Home Archive December 2009 Flying colours
Flying colours
Friday, 11 December 2009 17:26

Two airlines, one brief, six designers: Following the announcement that BA and Iberia are to merge, we set leading branding agencies the task of imagining a livery to reflect the new entity.

Thatcher can rest easily. The woman who in 1997 publicly showed her disgust at British Airways’ newly designed tailfin by covering the designs up with a handkerchief will be pleased to know that BA and Iberia, once merged, will continue to operate under their existing brands.
But, we wondered, what would branding experts do with these brands? If the two carriers decided to create a single identity that reflected their two heritages, what would it look like? What should it look like?

 

 

  

 

999 Design. “Rather than spending trillions of pounds on a rebrand, we would concentrate on a look and feel that will not only raise a smile but also allow the airlines to reduce their air fares a little... ”

 

 

 

 

Blue Marlin. “We took the iconic flowing tail design from BA and the tricolour pattern from Iberia and rolled them into one simple flag motif.” Mark Pursey, creative director, New York

 

 

 

 

 

 

 

 

 

 

David Caroll & Co. “You have to look for the similarities that will bind the new organisation together. Colour is one area: red and white are common to both.” David Caroll.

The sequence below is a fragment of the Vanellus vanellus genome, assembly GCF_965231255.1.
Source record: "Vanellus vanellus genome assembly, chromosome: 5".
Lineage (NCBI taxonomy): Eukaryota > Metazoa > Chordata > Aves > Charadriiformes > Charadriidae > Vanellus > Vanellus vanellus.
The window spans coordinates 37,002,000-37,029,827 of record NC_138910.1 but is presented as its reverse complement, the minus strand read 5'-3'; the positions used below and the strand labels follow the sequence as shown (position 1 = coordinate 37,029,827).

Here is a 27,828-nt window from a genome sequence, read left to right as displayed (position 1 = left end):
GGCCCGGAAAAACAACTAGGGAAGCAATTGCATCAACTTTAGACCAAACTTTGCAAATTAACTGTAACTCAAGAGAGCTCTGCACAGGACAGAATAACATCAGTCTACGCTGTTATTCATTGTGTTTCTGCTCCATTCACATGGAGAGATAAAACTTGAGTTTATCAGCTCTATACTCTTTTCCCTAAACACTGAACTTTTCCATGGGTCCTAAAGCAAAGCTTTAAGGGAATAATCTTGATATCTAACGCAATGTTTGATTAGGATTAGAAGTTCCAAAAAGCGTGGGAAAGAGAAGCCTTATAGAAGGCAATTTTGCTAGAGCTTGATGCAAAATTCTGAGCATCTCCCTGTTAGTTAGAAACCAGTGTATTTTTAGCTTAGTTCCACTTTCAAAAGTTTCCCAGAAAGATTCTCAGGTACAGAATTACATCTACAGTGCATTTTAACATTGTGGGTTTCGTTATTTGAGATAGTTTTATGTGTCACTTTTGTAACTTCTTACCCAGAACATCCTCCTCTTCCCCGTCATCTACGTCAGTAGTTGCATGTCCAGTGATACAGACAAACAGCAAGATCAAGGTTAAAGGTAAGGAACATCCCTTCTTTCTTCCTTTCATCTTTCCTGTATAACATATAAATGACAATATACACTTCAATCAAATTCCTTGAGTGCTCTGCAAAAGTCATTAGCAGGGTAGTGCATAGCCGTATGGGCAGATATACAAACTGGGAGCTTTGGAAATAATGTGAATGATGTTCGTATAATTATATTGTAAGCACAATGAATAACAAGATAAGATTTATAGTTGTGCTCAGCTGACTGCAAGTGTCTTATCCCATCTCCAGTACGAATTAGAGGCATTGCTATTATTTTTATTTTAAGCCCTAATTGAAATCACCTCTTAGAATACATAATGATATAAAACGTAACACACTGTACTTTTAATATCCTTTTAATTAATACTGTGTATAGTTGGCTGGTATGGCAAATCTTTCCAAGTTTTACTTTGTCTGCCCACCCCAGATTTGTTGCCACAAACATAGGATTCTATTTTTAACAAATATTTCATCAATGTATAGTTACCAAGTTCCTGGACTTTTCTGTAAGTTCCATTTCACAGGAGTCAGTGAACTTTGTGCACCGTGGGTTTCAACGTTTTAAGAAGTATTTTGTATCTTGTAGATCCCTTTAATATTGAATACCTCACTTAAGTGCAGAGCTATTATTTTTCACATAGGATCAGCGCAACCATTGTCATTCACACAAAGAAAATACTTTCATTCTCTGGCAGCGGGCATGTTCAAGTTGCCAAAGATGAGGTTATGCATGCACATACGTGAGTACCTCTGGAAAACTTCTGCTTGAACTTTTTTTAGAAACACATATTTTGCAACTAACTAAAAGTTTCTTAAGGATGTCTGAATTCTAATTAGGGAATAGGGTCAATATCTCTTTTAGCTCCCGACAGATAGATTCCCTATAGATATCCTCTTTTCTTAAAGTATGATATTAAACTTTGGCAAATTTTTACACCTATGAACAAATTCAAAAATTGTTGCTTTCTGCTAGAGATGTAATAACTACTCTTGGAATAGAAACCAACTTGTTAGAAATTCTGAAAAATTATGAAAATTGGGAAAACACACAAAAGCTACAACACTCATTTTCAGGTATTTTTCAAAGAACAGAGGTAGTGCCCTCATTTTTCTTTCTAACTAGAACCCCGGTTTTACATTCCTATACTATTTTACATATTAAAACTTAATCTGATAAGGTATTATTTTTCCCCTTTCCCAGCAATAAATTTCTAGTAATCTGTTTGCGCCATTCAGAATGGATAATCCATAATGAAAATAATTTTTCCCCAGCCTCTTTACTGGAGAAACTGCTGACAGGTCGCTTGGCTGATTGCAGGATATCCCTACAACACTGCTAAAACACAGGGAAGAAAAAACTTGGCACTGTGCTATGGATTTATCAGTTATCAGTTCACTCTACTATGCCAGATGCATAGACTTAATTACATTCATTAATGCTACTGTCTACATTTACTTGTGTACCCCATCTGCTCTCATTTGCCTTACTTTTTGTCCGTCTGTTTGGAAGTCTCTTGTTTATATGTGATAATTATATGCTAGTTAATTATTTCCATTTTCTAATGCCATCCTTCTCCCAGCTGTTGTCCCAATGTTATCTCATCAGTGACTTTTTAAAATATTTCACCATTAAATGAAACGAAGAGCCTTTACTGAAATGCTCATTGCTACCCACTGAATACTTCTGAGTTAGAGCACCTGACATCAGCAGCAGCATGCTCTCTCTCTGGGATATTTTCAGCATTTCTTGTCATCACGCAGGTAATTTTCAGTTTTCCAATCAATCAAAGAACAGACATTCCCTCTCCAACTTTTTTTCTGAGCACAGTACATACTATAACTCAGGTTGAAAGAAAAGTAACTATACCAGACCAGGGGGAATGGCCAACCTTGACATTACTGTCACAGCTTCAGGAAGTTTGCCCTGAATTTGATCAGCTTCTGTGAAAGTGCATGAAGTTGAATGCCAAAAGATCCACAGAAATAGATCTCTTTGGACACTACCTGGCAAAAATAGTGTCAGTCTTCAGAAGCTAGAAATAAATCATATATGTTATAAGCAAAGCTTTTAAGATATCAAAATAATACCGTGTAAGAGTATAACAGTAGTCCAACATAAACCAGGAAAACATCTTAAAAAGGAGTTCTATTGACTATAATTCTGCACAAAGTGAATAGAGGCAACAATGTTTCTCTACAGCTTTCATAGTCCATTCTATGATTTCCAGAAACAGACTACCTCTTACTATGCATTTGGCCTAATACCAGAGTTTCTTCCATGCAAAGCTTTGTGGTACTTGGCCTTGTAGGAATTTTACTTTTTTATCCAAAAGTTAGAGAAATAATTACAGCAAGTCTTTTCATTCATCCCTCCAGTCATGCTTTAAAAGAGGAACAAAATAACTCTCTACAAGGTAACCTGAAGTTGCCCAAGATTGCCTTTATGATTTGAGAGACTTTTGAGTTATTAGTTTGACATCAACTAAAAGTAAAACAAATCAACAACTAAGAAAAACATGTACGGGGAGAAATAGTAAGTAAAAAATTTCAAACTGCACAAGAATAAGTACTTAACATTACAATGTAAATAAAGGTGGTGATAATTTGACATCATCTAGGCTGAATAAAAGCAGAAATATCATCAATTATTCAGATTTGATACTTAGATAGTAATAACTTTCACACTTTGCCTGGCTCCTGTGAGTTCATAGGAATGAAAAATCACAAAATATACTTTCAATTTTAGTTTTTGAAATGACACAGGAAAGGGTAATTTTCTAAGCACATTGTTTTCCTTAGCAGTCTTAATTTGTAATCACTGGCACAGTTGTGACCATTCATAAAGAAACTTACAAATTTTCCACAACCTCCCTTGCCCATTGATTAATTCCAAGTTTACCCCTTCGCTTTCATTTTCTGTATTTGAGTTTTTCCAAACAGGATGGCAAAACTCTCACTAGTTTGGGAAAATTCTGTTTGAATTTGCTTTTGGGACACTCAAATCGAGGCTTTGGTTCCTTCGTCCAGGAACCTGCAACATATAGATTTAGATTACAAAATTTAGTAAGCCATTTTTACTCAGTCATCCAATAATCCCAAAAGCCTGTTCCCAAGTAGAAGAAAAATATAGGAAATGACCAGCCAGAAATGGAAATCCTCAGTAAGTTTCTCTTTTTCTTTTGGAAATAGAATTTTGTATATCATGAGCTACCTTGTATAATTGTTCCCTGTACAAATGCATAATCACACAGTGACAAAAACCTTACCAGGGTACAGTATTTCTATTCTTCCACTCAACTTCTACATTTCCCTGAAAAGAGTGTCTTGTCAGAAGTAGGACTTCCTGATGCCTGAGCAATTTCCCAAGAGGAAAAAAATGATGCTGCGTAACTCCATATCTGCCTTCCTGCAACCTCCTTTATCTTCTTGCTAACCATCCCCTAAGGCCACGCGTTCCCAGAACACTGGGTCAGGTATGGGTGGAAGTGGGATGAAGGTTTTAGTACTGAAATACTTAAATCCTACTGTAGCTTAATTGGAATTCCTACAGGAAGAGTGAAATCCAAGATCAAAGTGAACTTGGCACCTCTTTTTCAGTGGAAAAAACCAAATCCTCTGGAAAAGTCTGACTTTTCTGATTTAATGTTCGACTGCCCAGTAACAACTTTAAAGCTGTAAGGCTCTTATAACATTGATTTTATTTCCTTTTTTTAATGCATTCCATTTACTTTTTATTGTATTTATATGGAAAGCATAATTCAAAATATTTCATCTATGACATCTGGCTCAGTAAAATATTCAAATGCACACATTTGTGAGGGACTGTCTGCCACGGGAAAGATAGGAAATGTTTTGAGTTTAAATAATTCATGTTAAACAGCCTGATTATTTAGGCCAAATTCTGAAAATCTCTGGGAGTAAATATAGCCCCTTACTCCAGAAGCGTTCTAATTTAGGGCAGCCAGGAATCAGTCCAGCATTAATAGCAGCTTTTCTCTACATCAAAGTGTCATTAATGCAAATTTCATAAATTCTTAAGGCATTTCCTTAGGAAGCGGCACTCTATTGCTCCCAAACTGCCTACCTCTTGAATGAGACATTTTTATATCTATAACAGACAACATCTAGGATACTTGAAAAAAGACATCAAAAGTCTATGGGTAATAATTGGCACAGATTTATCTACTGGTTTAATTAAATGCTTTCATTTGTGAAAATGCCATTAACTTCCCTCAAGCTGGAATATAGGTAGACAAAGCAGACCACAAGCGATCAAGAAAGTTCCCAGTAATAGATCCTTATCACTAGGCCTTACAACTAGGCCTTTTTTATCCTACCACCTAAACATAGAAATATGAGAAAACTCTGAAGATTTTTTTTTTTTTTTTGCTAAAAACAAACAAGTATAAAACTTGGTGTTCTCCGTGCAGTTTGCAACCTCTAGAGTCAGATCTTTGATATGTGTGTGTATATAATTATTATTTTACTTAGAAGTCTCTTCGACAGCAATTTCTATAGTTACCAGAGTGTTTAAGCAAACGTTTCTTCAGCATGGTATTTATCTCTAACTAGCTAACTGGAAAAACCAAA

Uffindell West. “The Matador is using the famous British Airway’s ‘speedwing’ as a red cape... An elegant bull is a clear nod to Iberia, while the red, white and blue keep the flag flying for Britain.... Finally, the new ribbon captures the essence of the old BA identity and blends the national carrier colours of Iberia and BA.”

 

 

 

 

 

300 million. “The steel blue sky of the Costa del Gorgeous meets the drizzle, mizzle, flood-inducing cold that made the British upper lip stiff. The result is a four-seasons-in-one-day potpourri of meteorology.” Nigel Davies, managing director

 

 

 

 

 

Greentarget. “We distilled national archetypes into a compelling meta critique that references the respective cultures without resorting to redaction or homogenization.” Simon Case, creative director